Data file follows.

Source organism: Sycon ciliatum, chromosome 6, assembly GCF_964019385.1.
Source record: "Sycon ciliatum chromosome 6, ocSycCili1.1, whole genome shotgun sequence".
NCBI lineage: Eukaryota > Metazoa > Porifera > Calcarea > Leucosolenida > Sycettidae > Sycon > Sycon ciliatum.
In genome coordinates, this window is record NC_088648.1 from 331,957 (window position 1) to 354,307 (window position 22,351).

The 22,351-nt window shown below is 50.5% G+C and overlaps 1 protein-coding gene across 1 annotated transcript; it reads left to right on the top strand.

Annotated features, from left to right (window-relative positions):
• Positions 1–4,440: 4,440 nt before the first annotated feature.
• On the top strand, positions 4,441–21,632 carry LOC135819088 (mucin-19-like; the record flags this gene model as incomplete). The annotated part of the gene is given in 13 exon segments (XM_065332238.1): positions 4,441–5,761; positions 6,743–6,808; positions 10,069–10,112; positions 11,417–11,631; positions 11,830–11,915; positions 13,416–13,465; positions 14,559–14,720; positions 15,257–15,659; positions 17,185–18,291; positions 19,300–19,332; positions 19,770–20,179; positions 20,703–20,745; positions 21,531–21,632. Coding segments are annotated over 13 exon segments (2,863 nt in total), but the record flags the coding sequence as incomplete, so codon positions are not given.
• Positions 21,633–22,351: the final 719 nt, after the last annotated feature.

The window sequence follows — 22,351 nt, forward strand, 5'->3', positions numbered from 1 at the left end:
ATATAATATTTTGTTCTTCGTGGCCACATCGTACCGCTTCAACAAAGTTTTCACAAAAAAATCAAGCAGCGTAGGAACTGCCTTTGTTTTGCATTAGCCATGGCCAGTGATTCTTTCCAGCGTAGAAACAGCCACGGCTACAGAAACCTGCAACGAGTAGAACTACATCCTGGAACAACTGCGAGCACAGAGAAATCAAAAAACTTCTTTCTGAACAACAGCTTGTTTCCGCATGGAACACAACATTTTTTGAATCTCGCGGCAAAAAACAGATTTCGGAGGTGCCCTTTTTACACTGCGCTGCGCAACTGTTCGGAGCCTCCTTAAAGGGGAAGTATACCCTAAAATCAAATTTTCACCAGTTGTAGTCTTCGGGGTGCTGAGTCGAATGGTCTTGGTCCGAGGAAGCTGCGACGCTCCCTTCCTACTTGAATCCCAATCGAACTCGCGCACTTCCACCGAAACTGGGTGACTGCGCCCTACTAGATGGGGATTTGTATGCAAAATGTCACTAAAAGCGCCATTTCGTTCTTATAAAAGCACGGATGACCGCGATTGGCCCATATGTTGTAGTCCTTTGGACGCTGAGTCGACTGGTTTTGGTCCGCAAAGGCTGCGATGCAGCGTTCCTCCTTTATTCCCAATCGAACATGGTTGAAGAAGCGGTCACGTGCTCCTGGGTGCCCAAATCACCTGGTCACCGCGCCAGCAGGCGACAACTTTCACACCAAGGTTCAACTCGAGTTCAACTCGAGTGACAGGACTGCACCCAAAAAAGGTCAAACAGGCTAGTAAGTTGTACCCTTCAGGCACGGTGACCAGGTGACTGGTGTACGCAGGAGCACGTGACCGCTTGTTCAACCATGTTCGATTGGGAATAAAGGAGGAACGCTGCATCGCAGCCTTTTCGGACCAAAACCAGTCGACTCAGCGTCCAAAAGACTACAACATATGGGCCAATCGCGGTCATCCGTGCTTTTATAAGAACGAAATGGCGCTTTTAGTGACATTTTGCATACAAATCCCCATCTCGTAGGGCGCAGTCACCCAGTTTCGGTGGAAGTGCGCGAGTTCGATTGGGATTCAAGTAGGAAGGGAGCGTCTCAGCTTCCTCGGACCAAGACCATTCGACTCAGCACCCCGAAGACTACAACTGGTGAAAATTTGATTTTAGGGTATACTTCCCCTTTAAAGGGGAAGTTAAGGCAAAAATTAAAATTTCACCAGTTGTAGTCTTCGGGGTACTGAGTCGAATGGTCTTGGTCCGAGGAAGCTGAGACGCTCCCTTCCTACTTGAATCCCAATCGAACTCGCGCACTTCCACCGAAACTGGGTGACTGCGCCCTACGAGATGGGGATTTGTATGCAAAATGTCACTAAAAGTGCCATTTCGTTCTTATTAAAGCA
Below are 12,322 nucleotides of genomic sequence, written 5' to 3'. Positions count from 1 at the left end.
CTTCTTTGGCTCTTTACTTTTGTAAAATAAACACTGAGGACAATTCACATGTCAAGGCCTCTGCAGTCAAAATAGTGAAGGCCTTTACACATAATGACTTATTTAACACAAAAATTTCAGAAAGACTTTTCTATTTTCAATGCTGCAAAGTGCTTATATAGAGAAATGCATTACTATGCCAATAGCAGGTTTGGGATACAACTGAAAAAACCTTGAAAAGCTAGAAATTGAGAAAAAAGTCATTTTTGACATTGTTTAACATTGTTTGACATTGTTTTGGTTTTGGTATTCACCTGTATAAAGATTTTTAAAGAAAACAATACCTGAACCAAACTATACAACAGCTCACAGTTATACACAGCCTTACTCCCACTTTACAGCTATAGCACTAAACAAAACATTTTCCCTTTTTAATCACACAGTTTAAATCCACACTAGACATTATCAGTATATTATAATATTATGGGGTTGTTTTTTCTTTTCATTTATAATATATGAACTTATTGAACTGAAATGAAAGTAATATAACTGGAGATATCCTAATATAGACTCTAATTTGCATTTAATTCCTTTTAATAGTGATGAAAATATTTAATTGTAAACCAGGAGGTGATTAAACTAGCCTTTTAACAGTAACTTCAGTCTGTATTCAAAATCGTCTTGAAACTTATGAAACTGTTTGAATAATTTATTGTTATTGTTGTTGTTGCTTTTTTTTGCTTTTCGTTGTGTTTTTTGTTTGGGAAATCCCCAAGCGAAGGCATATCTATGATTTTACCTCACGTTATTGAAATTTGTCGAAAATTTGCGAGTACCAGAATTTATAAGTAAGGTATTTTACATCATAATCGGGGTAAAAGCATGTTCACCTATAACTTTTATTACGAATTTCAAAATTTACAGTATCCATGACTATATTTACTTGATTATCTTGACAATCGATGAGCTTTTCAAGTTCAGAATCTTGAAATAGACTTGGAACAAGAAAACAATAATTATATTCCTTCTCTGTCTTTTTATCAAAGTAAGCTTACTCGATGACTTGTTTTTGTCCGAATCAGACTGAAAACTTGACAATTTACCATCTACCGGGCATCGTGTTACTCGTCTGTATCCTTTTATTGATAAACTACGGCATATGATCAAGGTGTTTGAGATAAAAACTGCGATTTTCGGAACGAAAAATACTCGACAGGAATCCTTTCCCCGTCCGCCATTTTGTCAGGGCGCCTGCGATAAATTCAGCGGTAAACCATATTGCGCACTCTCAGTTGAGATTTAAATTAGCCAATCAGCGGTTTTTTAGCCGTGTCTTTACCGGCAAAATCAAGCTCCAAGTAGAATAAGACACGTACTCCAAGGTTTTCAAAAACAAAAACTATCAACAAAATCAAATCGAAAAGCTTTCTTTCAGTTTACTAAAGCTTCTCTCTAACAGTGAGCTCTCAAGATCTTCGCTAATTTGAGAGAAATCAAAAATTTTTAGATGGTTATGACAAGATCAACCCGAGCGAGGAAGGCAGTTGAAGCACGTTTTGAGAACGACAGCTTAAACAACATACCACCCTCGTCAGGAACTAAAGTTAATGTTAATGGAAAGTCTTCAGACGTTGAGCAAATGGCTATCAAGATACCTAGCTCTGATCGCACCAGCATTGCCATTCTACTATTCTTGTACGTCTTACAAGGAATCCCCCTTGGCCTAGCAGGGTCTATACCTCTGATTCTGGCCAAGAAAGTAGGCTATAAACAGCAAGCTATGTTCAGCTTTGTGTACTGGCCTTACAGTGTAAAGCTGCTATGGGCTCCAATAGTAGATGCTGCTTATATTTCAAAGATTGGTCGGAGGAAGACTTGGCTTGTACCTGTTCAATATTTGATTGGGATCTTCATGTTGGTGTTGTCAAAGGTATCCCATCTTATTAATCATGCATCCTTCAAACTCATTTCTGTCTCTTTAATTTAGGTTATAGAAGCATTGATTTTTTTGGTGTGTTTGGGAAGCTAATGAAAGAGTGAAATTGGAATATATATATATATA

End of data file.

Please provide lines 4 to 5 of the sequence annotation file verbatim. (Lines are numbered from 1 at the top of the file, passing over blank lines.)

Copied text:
In genome coordinates, this window is record NC_088648.1 from 331,957 (window position 1) to 354,307 (window position 22,351).

The 22,351-nt window shown below is 50.5% G+C and overlaps 1 protein-coding gene across 1 annotated transcript; it reads left to right on the top strand.